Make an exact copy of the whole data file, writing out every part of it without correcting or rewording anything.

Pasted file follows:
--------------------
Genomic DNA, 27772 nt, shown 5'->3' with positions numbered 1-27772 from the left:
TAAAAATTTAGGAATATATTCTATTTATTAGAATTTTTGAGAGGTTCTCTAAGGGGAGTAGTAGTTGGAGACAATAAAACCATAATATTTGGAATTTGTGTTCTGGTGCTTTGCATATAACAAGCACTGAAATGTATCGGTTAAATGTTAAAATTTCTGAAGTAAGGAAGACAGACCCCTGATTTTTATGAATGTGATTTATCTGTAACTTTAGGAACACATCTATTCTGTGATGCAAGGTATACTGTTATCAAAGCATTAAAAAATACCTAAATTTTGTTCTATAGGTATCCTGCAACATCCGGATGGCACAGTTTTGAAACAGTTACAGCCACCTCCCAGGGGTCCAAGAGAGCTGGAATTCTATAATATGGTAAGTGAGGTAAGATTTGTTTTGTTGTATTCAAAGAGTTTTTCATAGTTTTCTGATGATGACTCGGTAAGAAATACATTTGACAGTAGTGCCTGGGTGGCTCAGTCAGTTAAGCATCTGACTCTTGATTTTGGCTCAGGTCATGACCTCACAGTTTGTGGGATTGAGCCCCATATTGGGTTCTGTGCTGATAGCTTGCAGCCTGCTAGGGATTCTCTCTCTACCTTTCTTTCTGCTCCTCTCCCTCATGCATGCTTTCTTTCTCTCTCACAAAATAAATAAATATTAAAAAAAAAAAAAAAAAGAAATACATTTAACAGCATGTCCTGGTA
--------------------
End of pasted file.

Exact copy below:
Genomic DNA, 27772 nt, shown 5'->3' with positions numbered 1-27772 from the left:
TAAAAATTTAGGAATATATTCTATTTATTAGAATTTTTGAGAGGTTCTCTAAGGGGAGTAGTAGTTGGAGACAATAAAACCATAATATTTGGAATTTGTGTTCTGGTGCTTTGCATATAACAAGCACTGAAATGTATCGGTTAAATGTTAAAATTTCTGAAGTAAGGAAGACAGACCCCTGATTTTTATGAATGTGATTTATCTGTAACTTTAGGAACACATCTATTCTGTGATGCAAGGTATACTGTTATCAAAGCATTAAAAAATACCTAAATTTTGTTCTATAGGTATCCTGCAACATCCGGATGGCACAGTTTTGAAACAGTTACAGCCACCTCCCAGGGGTCCAAGAGAGCTGGAATTCTATAATATGGTAAGTGAGGTAAGATTTGTTTTGTTGTATTCAAAGAGTTTTTCATAGTTTTCTGATGATGACTCGGTAAGAAATACATTTGACAGTAGTGCCTGGGTGGCTCAGTCAGTTAAGCATCTGACTCTTGATTTTGGCTCAGGTCATGACCTCACAGTTTGTGGGATTGAGCCCCATATTGGGTTCTGTGCTGATAGCTTGCAGCCTGCTAGGGATTCTCTCTCTACCTTTCTTTCTGCTCCTCTCCCTCATGCATGCTTTCTTTCTCTCTCACAAAATAAATAAATATTAAAAAAAAAAAAAAAAAGAAATACATTTAACAGCATGTCCTGGTA